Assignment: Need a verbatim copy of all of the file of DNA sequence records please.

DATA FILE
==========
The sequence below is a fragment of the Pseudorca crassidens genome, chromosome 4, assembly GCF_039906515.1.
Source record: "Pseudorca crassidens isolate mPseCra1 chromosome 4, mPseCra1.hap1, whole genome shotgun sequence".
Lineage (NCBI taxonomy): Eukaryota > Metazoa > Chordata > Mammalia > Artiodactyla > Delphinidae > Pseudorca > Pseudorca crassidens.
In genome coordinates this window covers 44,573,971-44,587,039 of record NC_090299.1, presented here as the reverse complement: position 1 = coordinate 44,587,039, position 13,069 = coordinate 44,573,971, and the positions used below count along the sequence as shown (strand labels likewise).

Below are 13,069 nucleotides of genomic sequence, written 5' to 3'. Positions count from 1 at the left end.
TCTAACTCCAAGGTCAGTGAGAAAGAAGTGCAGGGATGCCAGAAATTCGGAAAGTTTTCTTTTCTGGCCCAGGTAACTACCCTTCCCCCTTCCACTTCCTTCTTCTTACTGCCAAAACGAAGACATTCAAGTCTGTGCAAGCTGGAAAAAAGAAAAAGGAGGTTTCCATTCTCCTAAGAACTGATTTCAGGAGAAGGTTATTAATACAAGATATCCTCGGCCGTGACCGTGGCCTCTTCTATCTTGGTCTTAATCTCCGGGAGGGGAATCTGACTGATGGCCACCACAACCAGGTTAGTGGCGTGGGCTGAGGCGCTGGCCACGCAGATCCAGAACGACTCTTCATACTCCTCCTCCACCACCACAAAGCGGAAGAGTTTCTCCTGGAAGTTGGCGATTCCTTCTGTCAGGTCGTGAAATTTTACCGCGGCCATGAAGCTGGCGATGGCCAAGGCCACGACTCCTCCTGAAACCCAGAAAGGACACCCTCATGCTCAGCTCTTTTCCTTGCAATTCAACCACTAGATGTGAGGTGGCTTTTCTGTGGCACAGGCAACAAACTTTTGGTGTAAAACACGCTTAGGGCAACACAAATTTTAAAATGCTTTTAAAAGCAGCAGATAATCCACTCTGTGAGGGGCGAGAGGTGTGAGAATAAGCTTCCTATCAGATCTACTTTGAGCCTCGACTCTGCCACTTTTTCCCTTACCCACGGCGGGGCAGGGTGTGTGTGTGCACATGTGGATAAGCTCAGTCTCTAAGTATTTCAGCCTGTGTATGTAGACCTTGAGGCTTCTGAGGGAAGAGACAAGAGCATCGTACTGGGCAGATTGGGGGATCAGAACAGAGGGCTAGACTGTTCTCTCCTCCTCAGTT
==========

The sequence below is a fragment of the Pseudorca crassidens genome, chromosome 4, assembly GCF_039906515.1.
Source record: "Pseudorca crassidens isolate mPseCra1 chromosome 4, mPseCra1.hap1, whole genome shotgun sequence".
Lineage (NCBI taxonomy): Eukaryota > Metazoa > Chordata > Mammalia > Artiodactyla > Delphinidae > Pseudorca > Pseudorca crassidens.
In genome coordinates this window covers 44,573,971-44,587,039 of record NC_090299.1, presented here as the reverse complement: position 1 = coordinate 44,587,039, position 13,069 = coordinate 44,573,971, and the positions used below count along the sequence as shown (strand labels likewise).

Below are 13,069 nucleotides of genomic sequence, written 5' to 3'. Positions count from 1 at the left end.
TCTAACTCCAAGGTCAGTGAGAAAGAAGTGCAGGGATGCCAGAAATTCGGAAAGTTTTCTTTTCTGGCCCAGGTAACTACCCTTCCCCCTTCCACTTCCTTCTTCTTACTGCCAAAACGAAGACATTCAAGTCTGTGCAAGCTGGAAAAAAGAAAAAGGAGGTTTCCATTCTCCTAAGAACTGATTTCAGGAGAAGGTTATTAATACAAGATATCCTCGGCCGTGACCGTGGCCTCTTCTATCTTGGTCTTAATCTCCGGGAGGGGAATCTGACTGATGGCCACCACAACCAGGTTAGTGGCGTGGGCTGAGGCGCTGGCCACGCAGATCCAGAACGACTCTTCATACTCCTCCTCCACCACCACAAAGCGGAAGAGTTTCTCCTGGAAGTTGGCGATTCCTTCTGTCAGGTCGTGAAATTTTACCGCGGCCATGAAGCTGGCGATGGCCAAGGCCACGACTCCTCCTGAAACCCAGAAAGGACACCCTCATGCTCAGCTCTTTTCCTTGCAATTCAACCACTAGATGTGAGGTGGCTTTTCTGTGGCACAGGCAACAAACTTTTGGTGTAAAACACGCTTAGGGCAACACAAATTTTAAAATGCTTTTAAAAGCAGCAGATAATCCACTCTGTGAGGGGCGAGAGGTGTGAGAATAAGCTTCCTATCAGATCTACTTTGAGCCTCGACTCTGCCACTTTTTCCCTTACCCACGGCGGGGCAGGGTGTGTGTGTGCACATGTGGATAAGCTCAGTCTCTAAGTATTTCAGCCTGTGTATGTAGACCTTGAGGCTTCTGAGGGAAGAGACAAGAGCATCGTACTGGGCAGATTGGGGGATCAGAACAGAGGGCTAGACTGTTCTCTCCTCCTCAGTT